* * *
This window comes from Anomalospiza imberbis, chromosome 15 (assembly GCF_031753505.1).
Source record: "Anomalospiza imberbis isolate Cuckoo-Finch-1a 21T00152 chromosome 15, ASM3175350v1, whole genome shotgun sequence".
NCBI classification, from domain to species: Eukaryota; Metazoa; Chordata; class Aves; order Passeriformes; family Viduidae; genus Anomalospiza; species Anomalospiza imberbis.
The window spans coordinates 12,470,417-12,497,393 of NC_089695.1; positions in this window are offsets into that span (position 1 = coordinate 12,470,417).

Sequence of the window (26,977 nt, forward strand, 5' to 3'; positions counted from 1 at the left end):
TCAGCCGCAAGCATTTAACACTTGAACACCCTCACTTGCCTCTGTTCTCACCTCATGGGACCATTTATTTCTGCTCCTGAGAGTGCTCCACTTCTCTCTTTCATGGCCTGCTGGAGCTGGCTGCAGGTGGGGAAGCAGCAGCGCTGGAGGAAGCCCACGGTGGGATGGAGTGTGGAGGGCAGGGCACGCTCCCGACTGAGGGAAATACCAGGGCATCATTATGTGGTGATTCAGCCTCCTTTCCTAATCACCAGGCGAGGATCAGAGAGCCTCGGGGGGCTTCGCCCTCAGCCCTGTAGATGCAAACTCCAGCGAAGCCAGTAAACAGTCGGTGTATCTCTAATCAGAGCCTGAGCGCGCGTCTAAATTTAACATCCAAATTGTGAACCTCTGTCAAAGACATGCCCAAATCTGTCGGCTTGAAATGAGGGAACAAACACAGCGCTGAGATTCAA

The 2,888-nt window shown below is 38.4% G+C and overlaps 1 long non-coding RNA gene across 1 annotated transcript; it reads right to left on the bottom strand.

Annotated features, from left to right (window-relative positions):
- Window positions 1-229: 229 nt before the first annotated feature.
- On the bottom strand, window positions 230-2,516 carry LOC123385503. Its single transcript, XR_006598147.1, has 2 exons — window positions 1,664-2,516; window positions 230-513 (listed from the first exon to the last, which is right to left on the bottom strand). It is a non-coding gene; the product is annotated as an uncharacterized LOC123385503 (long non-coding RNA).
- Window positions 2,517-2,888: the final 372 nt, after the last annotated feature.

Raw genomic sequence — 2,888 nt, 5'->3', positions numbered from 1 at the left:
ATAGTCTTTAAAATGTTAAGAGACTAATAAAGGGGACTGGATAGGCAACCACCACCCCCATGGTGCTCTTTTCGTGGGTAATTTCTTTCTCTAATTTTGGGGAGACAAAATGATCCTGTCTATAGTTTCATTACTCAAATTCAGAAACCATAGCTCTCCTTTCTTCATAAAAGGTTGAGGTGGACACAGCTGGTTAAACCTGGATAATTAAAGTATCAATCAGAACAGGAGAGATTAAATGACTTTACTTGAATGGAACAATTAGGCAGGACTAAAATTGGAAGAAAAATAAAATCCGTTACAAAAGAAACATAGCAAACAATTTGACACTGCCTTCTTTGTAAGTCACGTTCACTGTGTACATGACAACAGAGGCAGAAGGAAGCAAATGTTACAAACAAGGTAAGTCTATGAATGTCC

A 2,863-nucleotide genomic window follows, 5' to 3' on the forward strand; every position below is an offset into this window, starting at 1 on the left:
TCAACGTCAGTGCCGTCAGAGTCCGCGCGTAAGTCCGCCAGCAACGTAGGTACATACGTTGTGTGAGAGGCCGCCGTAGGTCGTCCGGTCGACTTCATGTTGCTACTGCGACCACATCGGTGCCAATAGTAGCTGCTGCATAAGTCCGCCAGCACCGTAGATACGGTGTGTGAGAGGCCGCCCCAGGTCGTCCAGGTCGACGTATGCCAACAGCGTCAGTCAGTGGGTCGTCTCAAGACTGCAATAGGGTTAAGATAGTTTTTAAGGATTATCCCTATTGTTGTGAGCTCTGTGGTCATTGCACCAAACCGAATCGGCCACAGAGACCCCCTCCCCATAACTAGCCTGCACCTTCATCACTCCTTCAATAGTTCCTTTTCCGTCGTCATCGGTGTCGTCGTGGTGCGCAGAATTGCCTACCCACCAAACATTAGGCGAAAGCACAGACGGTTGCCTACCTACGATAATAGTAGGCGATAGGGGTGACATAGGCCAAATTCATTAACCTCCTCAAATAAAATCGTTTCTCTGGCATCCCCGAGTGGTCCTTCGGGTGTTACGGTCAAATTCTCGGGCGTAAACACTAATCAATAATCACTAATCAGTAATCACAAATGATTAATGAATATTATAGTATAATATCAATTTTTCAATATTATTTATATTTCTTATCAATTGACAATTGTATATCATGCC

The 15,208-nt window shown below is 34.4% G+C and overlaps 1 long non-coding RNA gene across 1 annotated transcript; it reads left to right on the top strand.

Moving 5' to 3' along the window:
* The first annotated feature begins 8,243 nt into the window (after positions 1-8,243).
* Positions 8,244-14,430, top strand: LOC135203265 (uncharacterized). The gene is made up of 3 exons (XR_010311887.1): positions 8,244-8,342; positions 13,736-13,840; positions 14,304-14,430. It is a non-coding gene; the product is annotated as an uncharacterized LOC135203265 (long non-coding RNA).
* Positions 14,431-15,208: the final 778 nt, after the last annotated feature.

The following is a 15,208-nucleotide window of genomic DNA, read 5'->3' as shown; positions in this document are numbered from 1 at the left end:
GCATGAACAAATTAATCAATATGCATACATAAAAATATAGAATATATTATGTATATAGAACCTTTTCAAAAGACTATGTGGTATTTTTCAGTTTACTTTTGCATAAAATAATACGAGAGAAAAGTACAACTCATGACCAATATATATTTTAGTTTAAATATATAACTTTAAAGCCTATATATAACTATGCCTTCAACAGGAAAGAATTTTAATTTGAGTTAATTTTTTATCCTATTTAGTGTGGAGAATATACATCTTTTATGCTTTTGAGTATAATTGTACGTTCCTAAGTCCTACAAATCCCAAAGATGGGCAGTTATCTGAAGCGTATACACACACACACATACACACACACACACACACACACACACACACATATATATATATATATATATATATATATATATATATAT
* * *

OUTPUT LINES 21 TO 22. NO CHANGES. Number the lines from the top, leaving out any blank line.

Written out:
The following is a 15,208-nucleotide window of genomic DNA, read 5'->3' as shown; positions in this document are numbered from 1 at the left end:
GCATGAACAAATTAATCAATATGCATACATAAAAATATAGAATATATTATGTATATAGAACCTTTTCAAAAGACTATGTGGTATTTTTCAGTTTACTTTTGCATAAAATAATACGAGAGAAAAGTACAACTCATGACCAATATATATTTTAGTTTAAATATATAACTTTAAAGCCTATATATAACTATGCCTTCAACAGGAAAGAATTTTAATTTGAGTTAATTTTTTATCCTATTTAGTGTGGAGAATATACATCTTTTATGCTTTTGAGTATAATTGTACGTTCCTAAGTCCTACAAATCCCAAAGATGGGCAGTTATCTGAAGCGTATACACACACACACATACACACACACACACACACACACACACACACATATATATATATATATATATATATATATATATATATAT